Timber worth millions missing from Kapilvastu community forestInitially, information about the missing logs was kept hidden by the community forest consumer committee. The incident came to light only after some forest employees disclosed the information.
Over 900 cubic feet of timber logs have been missing from the Shringighat Community Forest area in Banganga Municipality since the last two weeks.
Shringighat Community Forest, which covers wards 1, 3, 4 and 5 of Banganga Municipality, is one of the largest community forests in Kapilvastu district.
Initially, information about the missing logs was kept hidden by the community forest consumer committee. The incident came to light only after some forest employees disclosed the information.
A team of technicians from Motipur Sub Division Forest Office found 939.44 cubic feet of logs missing while tallying the wood cutting records in the field. The record shows that 882 cubic feet of sal logs and 56 cubic feet of Asana, Karman and Kusum logs are missing from the field depot. Those logs were stamped and registered, said forest officials.
On March 6, 2020, the Division Forest Office in Kapilvastu had granted permission to the Shringighat Community Forest Consumers Group to cut down 27,508 cubic feet of wood from the community forest.
Krishna Gopal Koju and Ganesh Bahadur Singh Thakuri, forest consumers of Banganga Ward No. 4, had received a contract to transport, unload, collect and pile timber at the field depot.
On May 28, 2020, the then government ordered forest offices to keep the logs inside the forest until further notice. Then after, works related to transportation and measurement of woods came to a halt.
On January 27, the government scrapped the decision and contractors started to transport logs that were cut and recorded from the forest areas to the field depots.
Since June, timber logs from the Shringighat Community Forest have been brought to the field depot in Madhuban Dham, a part of Shringighat Community Forest around six kilometres from the northern part of Pawar Community Forest in Arghakhanchi.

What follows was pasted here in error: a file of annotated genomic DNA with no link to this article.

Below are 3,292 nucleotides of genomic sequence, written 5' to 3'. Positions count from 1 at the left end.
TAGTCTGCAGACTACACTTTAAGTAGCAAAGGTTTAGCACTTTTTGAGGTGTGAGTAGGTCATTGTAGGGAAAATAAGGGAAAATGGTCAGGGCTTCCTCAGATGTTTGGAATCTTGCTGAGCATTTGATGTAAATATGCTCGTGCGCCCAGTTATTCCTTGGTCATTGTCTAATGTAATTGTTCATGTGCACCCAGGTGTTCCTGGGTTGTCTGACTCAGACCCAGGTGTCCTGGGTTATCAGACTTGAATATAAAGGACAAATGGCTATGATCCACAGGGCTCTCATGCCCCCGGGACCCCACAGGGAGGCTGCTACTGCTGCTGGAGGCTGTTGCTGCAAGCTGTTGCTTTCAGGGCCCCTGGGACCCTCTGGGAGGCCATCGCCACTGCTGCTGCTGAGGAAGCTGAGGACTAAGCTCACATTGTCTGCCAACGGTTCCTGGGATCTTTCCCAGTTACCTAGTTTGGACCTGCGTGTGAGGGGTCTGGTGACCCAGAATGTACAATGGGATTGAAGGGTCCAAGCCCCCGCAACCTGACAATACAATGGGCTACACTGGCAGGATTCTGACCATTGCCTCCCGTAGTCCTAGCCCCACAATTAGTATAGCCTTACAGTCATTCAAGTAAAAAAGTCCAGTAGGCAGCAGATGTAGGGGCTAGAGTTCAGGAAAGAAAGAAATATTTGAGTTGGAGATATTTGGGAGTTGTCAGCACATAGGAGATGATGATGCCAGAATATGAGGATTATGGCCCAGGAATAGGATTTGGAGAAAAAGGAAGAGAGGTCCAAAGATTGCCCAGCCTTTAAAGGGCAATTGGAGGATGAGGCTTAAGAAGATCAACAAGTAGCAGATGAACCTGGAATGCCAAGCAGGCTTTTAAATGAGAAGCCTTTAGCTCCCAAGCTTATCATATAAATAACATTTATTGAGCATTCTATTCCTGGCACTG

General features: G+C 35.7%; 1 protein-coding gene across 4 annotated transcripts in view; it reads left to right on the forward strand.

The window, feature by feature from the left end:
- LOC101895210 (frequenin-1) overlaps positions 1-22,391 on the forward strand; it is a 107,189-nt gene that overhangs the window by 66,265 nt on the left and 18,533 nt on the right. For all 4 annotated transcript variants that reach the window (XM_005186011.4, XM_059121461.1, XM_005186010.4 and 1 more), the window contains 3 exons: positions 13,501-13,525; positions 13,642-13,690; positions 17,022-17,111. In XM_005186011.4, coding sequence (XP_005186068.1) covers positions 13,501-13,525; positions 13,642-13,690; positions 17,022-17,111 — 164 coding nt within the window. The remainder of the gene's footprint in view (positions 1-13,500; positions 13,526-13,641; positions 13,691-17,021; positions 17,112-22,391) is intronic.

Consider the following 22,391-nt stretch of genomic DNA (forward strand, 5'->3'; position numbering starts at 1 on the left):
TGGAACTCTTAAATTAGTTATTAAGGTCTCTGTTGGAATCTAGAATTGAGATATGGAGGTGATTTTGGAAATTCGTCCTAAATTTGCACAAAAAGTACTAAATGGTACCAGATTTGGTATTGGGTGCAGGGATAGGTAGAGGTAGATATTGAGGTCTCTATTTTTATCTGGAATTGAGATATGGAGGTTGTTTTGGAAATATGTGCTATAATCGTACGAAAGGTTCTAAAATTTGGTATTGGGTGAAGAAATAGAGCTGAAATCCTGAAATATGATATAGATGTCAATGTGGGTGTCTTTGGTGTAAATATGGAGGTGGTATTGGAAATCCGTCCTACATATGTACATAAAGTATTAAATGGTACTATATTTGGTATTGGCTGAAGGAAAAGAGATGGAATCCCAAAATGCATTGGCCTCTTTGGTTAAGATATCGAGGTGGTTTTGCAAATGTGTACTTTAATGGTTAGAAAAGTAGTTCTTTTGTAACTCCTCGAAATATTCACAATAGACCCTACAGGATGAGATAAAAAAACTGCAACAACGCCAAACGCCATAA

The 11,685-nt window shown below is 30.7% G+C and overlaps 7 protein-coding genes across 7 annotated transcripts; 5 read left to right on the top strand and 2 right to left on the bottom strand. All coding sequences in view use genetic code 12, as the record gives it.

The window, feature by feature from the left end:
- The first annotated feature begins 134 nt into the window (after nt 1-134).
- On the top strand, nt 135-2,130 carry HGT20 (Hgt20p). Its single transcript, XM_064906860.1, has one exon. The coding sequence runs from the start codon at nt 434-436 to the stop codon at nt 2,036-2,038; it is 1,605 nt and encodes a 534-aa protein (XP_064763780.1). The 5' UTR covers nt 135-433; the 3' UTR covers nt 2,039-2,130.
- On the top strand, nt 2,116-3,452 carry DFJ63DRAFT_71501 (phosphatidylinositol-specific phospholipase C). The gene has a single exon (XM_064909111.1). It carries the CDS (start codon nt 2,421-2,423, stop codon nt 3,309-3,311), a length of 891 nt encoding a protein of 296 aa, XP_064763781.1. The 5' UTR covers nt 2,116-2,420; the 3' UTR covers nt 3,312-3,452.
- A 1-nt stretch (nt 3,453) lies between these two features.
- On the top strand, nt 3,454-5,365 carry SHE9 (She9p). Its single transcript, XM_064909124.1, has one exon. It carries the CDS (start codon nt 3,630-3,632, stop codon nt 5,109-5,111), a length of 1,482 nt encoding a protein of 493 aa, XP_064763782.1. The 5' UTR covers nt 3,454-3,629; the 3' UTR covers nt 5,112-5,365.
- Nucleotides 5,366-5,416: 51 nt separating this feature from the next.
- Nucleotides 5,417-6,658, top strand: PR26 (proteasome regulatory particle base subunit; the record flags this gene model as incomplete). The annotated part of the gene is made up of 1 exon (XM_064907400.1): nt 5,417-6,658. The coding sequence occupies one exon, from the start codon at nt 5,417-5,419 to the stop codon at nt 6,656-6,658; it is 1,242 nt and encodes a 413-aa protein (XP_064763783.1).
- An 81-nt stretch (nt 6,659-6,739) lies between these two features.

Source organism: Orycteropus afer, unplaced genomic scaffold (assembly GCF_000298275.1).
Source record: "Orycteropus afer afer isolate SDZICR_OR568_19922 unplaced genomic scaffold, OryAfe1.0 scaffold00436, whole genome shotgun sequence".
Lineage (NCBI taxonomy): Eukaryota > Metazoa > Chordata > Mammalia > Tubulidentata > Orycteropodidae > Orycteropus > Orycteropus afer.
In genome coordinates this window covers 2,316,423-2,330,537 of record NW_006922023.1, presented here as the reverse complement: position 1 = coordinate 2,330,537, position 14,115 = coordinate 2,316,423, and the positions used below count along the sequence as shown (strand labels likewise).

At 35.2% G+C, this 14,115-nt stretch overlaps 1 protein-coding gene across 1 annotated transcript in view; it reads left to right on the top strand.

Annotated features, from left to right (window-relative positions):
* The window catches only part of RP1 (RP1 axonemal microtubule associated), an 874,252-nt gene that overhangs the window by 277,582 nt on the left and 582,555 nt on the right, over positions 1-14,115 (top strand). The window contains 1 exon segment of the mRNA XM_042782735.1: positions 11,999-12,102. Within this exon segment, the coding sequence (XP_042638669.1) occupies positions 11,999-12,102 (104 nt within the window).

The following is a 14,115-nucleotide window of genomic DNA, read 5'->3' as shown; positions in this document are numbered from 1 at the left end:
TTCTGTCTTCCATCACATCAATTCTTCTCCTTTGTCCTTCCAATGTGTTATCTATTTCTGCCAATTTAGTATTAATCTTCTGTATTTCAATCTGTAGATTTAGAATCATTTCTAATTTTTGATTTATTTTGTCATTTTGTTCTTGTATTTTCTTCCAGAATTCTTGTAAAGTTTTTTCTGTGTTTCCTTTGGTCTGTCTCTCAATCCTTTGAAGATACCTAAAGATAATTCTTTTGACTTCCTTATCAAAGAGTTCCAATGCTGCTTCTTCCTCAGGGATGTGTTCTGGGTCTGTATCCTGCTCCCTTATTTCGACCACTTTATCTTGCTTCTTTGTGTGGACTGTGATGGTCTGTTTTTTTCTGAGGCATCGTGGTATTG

Forest technicians had then conducted a field measurement of the logs at the field depot.
“The timber logs were found missing when the technicians were measuring logs at the field depot,” said Umesh Kumar Shah, assistant forest officer of Motipur Sub Division Forest Office. “The logs might have gone missing while they were being transported to the field depot or inside the forest.”
The community forest users’ committee is responsible for managing timber in the forest. However, office bearers of the users’ committee and the individuals responsible for managing timber remained tight-lipped about the stolen timber.
After information about the missing logs came to light, the division forest office instructed the forest users’ committee to form a probe committee and investigate the case. A five-member committee headed by Krishna Paudel, the secretary of the forest users’ committee, was formed as per the direction of the forest office.
The committee submitted its preliminary report a few days ago stating that logs were stolen from the community forest. But the report does not mention how and from where the logs were stolen. And the report does not state who is responsible for the incident.
The forest consumers suspect that the probe committee prepared such an incomplete report to protect the guilty.
“The report does not show who was responsible for the missing timber. The case of timber theft will continue unless the guilty are punished,” said a consumer preferring anonymity.
As per the valuation of the community forest users’ committee, the stolen logs cost around Rs 700,000 based on its minimum rate fixed while selling the timber to consumers. However, its market price is more than three fold.
The community forest users’ committee claims that incidents of timber theft are rife in the district since the government imposed a ban on the collection, transportation and sale of timber from the community forest.
Meanwhile, Renu Sen, the chairperson of the community forest consumers’ committee, said, “The contractors who were given responsibility for logging could not complete their work on time. The government later banned the logging and transportation of timber in the community forest. Since the forest guards provide security in the forest area during day time, the timber could have been stolen at night.”